5 Best Things We Ate at the Chiles and Chocolate Festival

The Desert Botanical Garden’s Chiles and Chocolate festival took place last weekend, occupying a section of the garden with booths and stalls featuring a wide range of Southwestern sweets and spices. The annual event also featured live cooking demonstrations and flamenco dancing, but it was the food that took center stage.

Here are five of our favorite bites from the event.

Stone Grindz’ Cinnamon and Cayenne chocolate bar 

If there were a predominant offering of the Chiles and Chocolate Festival, it would without a doubt be chocolate with chiles inside. Several chocolatiers and dessert makers tried their hand at fusing the two flavors, but none did it better in bar form than local chocolate-maker Stone Grindz. The company's Cinnamon and Cayenne chocolate bar was simple and unambiguous, but not overpowering. Each bite began with a pure dark chocolate flavor that slowly gave way to overtones of cinnamon before finishing with a warm cayenne note in the back of the throat. Admittedly, it wasn't the most original pairing, but despite the recent ubiquity of spicy chocolates, this one was incredibly well executed.

Fabulous Food Catering’s Chicken Mole Chili 

Typically, the catering booths at the Chiles and Chocolate Festival are not the main attraction. And while that arguably held true here, one especially excellent food came from Phoenix’s Fabulous Food Catering in the form of an excellent chicken mole chili. While it wasn't particularly visually appealing compared to many of the more delicate options at the event, the bowl of tender chicken enveloped in a sweet red mole sauce and topped with cheese and chopped onions was satisfying and tasty. The mole had a warmth and spice to it that felt perfectly autumnal. The paper cup was a somewhat unconventional plating for a mole dish, but the lack of pretension was in some ways a welcome break.

Chocolate Paleta from Paletas Betty 

Anyone familiar with hot afternoons in Phoenix should be familiar with the paleta — generally a cream-based popsicle originating in Latin America. Typically, paletas are not exactly gourmet, but Tempe’s Paletas Betty defies that expectation. The chocolate is one of the simpler flavors, with a cold and refreshing chocolaty opening followed by cinnamon flavors that build in the mouth and cut through the semisweet chocolate. A slight graininess hints at the handmade quality of this treat and also provides interesting textural variation.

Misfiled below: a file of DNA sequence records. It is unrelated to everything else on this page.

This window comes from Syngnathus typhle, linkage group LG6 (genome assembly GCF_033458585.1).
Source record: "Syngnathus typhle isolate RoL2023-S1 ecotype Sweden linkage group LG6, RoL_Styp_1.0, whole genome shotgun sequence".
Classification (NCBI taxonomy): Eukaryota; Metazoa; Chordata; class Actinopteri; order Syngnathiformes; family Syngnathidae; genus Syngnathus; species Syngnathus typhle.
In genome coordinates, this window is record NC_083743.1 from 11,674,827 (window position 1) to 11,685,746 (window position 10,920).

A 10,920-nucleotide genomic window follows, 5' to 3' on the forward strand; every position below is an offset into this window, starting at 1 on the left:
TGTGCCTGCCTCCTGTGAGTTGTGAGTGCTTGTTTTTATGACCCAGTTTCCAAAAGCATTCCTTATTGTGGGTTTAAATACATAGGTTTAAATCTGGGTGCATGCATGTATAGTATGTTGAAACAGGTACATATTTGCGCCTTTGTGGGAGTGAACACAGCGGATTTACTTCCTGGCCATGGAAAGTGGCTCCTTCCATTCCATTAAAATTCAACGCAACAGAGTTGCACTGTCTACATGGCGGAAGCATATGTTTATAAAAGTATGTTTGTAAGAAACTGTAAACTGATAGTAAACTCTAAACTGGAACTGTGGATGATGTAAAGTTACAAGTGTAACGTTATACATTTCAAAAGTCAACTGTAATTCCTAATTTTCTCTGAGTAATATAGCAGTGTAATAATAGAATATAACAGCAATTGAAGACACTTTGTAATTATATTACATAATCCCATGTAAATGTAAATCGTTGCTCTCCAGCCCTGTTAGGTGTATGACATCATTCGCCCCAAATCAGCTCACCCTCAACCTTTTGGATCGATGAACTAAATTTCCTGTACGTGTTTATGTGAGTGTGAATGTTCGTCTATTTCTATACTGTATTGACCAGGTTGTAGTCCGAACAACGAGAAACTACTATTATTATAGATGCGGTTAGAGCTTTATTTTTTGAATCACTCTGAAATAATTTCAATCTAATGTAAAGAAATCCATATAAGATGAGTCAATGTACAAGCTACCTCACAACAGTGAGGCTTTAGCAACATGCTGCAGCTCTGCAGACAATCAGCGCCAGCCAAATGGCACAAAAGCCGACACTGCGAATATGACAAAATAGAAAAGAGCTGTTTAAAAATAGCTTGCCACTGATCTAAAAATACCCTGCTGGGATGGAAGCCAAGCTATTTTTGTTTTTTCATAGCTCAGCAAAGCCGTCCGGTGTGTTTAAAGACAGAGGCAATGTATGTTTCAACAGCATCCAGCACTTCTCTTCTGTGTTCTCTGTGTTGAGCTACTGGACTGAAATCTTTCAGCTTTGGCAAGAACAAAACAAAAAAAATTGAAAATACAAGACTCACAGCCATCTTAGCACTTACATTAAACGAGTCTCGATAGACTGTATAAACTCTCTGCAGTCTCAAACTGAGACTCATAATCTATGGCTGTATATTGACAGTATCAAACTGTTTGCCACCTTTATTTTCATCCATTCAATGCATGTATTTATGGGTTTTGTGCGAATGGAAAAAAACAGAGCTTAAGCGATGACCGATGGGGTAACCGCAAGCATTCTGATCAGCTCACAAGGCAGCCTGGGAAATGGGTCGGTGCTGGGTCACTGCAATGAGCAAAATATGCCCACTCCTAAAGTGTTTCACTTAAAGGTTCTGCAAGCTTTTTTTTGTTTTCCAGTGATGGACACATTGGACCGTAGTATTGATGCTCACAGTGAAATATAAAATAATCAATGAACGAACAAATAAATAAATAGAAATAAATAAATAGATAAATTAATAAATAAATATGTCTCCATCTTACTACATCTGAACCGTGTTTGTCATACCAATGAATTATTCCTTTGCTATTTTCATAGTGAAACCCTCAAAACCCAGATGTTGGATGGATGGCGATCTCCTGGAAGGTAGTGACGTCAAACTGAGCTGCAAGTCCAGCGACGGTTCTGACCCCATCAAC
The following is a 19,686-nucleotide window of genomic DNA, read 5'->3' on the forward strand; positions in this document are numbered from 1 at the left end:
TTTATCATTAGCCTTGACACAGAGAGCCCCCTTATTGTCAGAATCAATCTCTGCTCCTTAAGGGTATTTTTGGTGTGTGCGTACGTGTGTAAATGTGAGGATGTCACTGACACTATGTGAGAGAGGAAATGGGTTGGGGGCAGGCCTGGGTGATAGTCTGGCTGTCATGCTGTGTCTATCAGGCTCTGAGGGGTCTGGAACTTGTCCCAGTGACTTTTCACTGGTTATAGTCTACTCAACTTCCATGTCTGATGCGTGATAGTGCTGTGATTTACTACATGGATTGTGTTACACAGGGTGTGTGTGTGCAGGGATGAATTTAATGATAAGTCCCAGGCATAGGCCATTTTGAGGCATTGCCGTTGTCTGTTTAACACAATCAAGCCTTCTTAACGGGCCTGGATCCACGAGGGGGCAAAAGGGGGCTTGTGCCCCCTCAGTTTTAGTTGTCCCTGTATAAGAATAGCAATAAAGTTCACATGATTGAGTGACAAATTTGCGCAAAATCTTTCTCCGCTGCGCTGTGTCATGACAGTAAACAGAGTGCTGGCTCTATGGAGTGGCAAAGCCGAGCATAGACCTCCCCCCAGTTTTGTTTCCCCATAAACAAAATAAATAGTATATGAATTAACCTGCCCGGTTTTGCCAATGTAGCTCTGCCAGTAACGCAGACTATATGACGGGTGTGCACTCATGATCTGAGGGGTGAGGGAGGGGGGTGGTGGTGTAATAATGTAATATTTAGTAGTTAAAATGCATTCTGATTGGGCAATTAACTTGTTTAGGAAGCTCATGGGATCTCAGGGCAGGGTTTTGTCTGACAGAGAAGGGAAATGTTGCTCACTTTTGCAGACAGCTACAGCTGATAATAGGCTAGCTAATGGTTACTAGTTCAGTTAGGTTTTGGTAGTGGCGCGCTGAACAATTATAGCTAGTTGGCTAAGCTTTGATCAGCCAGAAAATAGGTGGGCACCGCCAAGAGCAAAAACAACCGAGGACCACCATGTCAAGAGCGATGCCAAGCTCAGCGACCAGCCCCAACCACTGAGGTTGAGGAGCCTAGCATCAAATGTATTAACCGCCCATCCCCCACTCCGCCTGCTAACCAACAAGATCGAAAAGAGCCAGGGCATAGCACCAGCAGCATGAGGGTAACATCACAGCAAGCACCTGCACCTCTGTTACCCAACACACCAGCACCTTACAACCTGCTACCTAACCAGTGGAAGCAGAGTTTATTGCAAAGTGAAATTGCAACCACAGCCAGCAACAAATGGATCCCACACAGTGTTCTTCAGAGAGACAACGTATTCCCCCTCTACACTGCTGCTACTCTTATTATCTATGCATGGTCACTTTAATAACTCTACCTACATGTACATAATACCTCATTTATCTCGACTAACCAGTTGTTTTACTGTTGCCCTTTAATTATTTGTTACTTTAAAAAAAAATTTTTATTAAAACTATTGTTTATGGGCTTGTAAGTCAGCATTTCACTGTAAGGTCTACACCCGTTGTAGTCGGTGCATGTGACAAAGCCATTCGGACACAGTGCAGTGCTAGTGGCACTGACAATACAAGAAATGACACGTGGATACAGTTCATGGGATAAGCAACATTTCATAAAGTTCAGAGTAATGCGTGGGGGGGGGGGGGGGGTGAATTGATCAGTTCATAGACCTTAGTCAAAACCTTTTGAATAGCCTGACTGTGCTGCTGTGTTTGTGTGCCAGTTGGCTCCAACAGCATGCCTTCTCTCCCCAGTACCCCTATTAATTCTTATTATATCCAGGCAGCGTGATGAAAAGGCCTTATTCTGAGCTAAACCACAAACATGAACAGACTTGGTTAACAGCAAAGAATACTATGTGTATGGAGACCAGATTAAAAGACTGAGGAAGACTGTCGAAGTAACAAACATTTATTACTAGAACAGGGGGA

Mole from Mano y Metate

The mole from Mano y Metate is a frequent offering at the Chiles and Chocolate Festival and also at the Desert Botanical Garden’s Dia de los Muertos festival. While stores across the state and even into New Mexico and Montana sell the mole, these festivals are the only chances for Phoenicians to try or buy it in person. More remarkably, the mole that Mano y Metate sells doesn't come in sauce form. Rather, it's sold in tins containing the spices and seasonings necessary to make mole yourself. The spice combinations alone were enough to make it onto this list, but the best was the mole dulce, or sweet mole. It may be the type most frequently associated with mole, with an incredibly complex array of sweet, spicy and smoky flavors all coming from an unassuming coffee ground colored powder thickened and flavored with raisins, bananas, Mulato chiles, Oaxacan chocolate, and several other spices and peppers.

Aztec Chocolate Cotton Candy from Spunlight Cotton Candy    

It seems the combination of chocolate and chiles in a single item is a reliable choice for the proprietors at this event. But few married those two flavors in a form that was not just another spiced chocolate bar. Only one did so in cotton candy form. Tucson’s Spunlight Cotton Candy provided far and away the best offering of the event. It took the usual combo of spiced chocolates and turned it on its head with the Aztec chocolate flavor. Each bite or the organic cotton candy was a complex and even disorienting experience. The sugary strands seemed to melt into air, leaving a breath of chocolate followed by exhalations of cinnamon and chiles. The novelty of the item combined with the quality of the flavors represented everything that the event is and all that it should aspire to be. 

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Arren Kimbel-Sannit is an Arizona journalist whose reporting interests include urbanism, business, real estate and dining.